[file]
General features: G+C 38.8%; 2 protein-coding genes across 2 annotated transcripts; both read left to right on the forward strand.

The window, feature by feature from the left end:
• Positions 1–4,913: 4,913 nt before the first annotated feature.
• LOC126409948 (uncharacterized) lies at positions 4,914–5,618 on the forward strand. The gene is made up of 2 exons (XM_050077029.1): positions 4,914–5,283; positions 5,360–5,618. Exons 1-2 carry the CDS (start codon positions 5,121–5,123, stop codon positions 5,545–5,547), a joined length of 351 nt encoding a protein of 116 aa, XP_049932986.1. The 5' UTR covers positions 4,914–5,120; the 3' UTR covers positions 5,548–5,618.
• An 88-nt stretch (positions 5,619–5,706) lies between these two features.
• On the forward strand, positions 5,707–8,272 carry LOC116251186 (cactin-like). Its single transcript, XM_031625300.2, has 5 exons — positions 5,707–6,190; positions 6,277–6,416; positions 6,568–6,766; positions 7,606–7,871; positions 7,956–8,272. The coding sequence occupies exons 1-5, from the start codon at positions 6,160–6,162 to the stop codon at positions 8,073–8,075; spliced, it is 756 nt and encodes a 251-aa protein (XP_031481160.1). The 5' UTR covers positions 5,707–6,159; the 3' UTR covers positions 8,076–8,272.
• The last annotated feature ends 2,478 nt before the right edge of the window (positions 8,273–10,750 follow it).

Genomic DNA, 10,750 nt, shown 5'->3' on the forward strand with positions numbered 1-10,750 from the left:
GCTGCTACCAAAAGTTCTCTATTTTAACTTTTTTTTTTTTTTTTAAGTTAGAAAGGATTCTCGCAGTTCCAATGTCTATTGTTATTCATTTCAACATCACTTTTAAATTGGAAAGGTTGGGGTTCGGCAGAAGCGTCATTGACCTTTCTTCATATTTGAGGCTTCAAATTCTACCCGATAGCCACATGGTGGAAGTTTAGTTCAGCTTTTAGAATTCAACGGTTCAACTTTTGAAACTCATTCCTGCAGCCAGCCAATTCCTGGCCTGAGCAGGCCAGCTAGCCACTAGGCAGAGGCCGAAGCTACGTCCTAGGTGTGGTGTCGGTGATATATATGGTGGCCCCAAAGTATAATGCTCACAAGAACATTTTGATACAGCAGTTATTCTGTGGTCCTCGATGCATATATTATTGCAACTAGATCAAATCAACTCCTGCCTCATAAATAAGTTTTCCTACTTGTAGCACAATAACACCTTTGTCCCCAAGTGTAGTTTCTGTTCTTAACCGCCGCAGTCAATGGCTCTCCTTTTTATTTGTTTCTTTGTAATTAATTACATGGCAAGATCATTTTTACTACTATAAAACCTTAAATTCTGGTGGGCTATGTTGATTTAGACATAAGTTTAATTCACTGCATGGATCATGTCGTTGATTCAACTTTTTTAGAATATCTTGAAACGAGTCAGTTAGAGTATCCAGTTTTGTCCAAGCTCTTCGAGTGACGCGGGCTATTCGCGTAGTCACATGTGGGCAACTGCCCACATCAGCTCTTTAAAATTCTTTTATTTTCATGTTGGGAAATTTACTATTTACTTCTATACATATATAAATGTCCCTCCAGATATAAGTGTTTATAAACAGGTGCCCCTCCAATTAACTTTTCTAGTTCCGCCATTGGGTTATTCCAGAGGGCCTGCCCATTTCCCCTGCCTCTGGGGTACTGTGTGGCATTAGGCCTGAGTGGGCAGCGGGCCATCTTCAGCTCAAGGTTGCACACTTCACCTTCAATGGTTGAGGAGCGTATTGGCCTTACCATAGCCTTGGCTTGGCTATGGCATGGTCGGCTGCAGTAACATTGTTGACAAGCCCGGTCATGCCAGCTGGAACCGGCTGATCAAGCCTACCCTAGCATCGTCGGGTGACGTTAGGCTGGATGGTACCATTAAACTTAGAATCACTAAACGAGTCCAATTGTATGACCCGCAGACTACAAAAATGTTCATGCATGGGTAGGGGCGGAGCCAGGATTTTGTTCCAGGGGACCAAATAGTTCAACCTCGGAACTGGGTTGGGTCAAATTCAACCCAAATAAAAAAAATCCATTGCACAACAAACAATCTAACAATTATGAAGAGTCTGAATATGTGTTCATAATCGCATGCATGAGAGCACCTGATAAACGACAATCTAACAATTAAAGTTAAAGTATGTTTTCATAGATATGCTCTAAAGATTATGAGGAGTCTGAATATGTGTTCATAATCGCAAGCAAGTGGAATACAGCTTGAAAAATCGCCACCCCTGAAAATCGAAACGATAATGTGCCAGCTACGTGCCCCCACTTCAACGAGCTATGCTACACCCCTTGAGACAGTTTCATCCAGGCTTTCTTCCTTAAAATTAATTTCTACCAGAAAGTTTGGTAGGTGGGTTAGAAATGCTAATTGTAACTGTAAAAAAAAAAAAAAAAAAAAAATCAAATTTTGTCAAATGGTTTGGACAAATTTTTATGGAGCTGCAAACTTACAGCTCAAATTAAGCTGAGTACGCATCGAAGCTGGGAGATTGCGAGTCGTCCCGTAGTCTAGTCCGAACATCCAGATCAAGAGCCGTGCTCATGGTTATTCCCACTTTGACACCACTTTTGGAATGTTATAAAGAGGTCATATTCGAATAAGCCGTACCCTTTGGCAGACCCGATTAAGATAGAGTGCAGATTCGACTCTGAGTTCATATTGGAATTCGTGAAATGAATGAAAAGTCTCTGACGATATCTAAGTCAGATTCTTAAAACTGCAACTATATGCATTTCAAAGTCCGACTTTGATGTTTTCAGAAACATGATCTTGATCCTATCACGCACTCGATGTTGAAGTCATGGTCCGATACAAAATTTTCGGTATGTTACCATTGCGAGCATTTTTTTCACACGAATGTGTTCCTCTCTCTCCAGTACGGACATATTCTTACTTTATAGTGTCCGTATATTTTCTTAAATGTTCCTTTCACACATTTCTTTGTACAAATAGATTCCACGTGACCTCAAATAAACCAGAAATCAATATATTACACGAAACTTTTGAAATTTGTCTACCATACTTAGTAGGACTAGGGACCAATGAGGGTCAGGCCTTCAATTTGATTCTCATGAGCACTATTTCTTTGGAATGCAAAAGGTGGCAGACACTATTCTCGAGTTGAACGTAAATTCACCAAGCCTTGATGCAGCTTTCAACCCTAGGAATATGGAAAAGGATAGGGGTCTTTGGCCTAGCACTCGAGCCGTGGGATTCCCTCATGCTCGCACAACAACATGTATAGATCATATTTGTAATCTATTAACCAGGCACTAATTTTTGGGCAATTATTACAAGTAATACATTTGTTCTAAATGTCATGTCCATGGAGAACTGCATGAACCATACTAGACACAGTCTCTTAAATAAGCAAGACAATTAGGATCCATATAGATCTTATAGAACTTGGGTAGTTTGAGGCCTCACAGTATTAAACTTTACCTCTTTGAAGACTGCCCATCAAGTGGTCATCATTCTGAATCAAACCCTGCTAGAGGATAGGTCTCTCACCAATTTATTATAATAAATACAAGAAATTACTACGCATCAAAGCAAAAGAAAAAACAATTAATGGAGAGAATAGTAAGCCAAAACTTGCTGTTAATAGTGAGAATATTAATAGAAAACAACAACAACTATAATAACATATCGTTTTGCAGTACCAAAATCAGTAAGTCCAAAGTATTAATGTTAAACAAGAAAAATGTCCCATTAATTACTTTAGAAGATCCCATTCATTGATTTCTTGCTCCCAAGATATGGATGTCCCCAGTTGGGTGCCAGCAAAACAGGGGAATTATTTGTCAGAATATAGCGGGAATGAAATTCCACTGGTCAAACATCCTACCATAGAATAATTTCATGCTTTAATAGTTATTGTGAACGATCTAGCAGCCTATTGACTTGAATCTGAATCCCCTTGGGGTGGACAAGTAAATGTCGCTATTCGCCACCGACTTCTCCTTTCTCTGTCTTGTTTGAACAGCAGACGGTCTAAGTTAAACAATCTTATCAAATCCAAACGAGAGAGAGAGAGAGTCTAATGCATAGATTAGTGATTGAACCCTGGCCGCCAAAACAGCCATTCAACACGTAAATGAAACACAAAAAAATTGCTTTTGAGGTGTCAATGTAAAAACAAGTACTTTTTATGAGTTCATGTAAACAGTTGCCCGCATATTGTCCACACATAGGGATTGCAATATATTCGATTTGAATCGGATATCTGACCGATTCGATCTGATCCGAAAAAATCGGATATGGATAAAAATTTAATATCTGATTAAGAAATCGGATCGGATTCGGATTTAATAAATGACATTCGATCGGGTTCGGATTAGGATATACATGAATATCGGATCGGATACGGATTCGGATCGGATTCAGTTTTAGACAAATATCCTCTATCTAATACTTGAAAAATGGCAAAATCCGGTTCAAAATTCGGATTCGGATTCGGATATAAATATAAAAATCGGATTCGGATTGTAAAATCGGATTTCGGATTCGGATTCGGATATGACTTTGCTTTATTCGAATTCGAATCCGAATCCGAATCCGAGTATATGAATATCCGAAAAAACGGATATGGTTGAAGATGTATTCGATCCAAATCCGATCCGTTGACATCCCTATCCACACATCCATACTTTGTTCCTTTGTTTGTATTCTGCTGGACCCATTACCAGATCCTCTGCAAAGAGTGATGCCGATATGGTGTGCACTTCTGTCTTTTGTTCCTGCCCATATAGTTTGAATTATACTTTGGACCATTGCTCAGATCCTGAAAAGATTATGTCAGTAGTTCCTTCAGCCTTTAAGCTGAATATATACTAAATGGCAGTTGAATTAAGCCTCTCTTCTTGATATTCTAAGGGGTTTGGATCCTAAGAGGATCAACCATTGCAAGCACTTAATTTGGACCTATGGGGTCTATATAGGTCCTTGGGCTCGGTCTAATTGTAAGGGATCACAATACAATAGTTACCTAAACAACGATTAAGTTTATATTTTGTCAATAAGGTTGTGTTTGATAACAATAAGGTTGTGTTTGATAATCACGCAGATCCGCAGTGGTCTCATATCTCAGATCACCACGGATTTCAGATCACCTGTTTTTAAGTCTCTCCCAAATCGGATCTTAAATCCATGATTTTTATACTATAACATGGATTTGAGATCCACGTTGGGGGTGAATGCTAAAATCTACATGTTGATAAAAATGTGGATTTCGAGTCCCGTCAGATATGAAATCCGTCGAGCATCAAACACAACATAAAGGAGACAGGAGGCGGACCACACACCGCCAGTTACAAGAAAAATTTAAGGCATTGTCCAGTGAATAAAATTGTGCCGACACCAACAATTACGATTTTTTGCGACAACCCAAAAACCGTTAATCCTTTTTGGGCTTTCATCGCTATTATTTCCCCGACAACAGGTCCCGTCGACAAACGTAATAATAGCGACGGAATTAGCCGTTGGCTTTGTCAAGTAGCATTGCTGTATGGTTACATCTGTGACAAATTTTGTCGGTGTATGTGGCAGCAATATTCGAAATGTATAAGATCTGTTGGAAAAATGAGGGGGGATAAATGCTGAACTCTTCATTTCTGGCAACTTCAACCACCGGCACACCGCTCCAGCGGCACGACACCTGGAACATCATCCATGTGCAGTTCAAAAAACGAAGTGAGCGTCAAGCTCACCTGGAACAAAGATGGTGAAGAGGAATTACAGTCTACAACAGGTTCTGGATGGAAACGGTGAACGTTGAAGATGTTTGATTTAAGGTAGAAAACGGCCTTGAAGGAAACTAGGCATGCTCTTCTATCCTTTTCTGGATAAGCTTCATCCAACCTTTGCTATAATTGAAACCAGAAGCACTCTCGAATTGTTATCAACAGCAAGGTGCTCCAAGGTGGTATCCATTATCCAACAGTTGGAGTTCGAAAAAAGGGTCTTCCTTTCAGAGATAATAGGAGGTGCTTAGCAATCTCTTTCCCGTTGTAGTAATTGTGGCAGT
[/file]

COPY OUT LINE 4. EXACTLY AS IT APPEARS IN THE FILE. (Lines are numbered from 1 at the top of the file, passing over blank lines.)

• LOC126409948 (uncharacterized) lies at positions 4,914–5,618 on the forward strand. The gene is made up of 2 exons (XM_050077029.1): positions 4,914–5,283; positions 5,360–5,618. Exons 1-2 carry the CDS (start codon positions 5,121–5,123, stop codon positions 5,545–5,547), a joined length of 351 nt encoding a protein of 116 aa, XP_049932986.1. The 5' UTR covers positions 4,914–5,120; the 3' UTR covers positions 5,548–5,618.